A few days ago, I called up a Jesuit priest in Bihar (an eastern state of India) to know his thoughts on the conditions of Christians during the ongoing pandemic. He was bemused by the question and emphatically stated—the rich survive and the poor die, that’s the story of the pandemic. Christians, like all others in India, are privy to this rule. According to him, there isn’t a “Christian angle” to the pandemic. His answer was understandable. Having worked in one of the poorest, ill-resourced states of India—all his life—the faultiness of class and caste are too apparent to him. Thus, talking exclusively about Christians or Christianity, especially during a pandemic, isn’t a priority.
Less than three percent of Indians are Christians. Yet, their absolute numbers are comparable to the Christian populations in Spain, Kenya, Poland and Ukraine. In fact, there are more Christians in India than Venezuela. Christians are not uniformly spread across the country. Half of them are concentrated in the southern peninsular states of Kerala, Tamil Nadu, Karnataka, Telangana, and Andhra Pradesh (Kerala alone makes up 22% of the total Christian population). Out of the remaining half, nearly eighty percent are spread in eastern and north-eastern states and the rest in the western, northern and central states of India. The population is further divided along confessional and caste/ethnic, linguistic lines, with varying class interests and political affiliations. All these factors make religion-based generalization on a national scale a problematic terrain. Owing to the confessional variety, Christian populations are linked to different civil society groups and global circuits.
By now, it would almost be commonplace to observe that the COVID pandemic has created (or perhaps, rather, it has apocalyptically exposed) a cultural rift within the contemporary Orthodox Christian community. As a pastor, I have experienced this division firsthand, and I know of other clergy who have lost parishioners as a result of it.
On the one side stand those who have wholeheartedly embraced government-sanctioned restrictions and measures to reduce the spread of COVID. They accept the closure of churches as a matter of course, and once gatherings are permitted, they welcome mitigation strategies such as multiple spoons for receiving communion. On the extreme end, these folks tend to get anxious when they observe any failure to comply with the letter of the health regulations.
On the other side of the rift are those who resist attempts to restrict or shut down access to in-person Church services. They view attendance at the services as an unavoidable risk, inherent to Christian faith. The most extreme of these folks accuse other Christians of moral capitulation or worse, while yearning for the days of the early Church when Christians supposedly took all manner of risks to gather for the Eucharistic liturgy.
The second wave of the COVID-19 pandemic has struck India with more than 400,000 COVID cases per day, the death toll reaching its peak, to the point where people are dying in the streets, and hospitals are at maximum capacity with limited resources and overflowing. Rural areas of India are disproportionately affected, with limited resources, and people are dying due to lack of access to medication and a severe shortage in equipment and oxygen. Due to India’s dense population, the number of cases continues to rise and, in turn, so does the death toll.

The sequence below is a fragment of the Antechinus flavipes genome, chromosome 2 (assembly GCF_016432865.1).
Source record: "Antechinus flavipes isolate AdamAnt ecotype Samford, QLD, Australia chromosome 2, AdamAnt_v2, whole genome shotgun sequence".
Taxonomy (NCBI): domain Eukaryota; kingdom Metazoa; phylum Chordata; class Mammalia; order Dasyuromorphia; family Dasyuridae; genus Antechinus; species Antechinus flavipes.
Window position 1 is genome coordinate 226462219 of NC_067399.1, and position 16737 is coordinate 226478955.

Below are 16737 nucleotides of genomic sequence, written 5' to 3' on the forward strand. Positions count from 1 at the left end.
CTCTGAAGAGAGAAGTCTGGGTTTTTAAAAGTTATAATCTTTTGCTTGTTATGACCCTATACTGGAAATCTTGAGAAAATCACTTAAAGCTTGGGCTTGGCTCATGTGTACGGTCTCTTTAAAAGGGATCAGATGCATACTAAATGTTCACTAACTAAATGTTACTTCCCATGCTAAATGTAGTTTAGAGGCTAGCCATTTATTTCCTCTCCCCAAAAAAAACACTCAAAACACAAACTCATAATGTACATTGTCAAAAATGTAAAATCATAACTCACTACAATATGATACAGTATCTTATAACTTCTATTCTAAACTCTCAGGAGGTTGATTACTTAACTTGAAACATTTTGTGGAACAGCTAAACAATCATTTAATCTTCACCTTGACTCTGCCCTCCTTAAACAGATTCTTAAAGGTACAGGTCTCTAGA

One of my parishioners from St. Mary’s Orthodox Church, Suffern, New York told me that his aunt who was critically ill with the coronavirus had contacted the Indian Prime Minister’s office in an effort to seek admission to a hospital in New Delhi, to no avail. Due to lack of beds and equipment available at hospitals, and not receiving medical care, she died at home. Even those who are lucky enough to gain admission to a hospital are not able to receive appropriate care, due to severe shortages of antiviral drugs, medical oxygen, and ICU beds.
One of the greatest impacts of the current pandemic is the effect it has had on interpersonal relations. The inability to embrace or hold a friend’s hand, the need for “social distancing,” and the knowledge that anyone we meet is potentially the carrier of a deadly disease all contribute to a feeling of suspicion and standoffishness, while masks interfere with clear communication and human connection.
The Orthodox Church has faced a slew of challenges due to the COVID-19 pandemic, not least in regard to the mode of distribution of Holy Communion. In conversation with priests of various churches I’ve learned of alternate methods being used, including “disinfecting” spoons between communicants, intincting the Holy Body with the Blood, the use of tongs, disposable spoons, even toothpicks to transfer the Eucharist from the chalice to the mouth of the communicant. In Canada the most common alternate method seems to be the use of multiple metal communion spoons, one per communicant. The response to this change on the part of a small but vocal element within the Orthodox community has been heated, with accusations of “heresy” or “blasphemy” being levelled against bishops and priests promulgating or following this practice.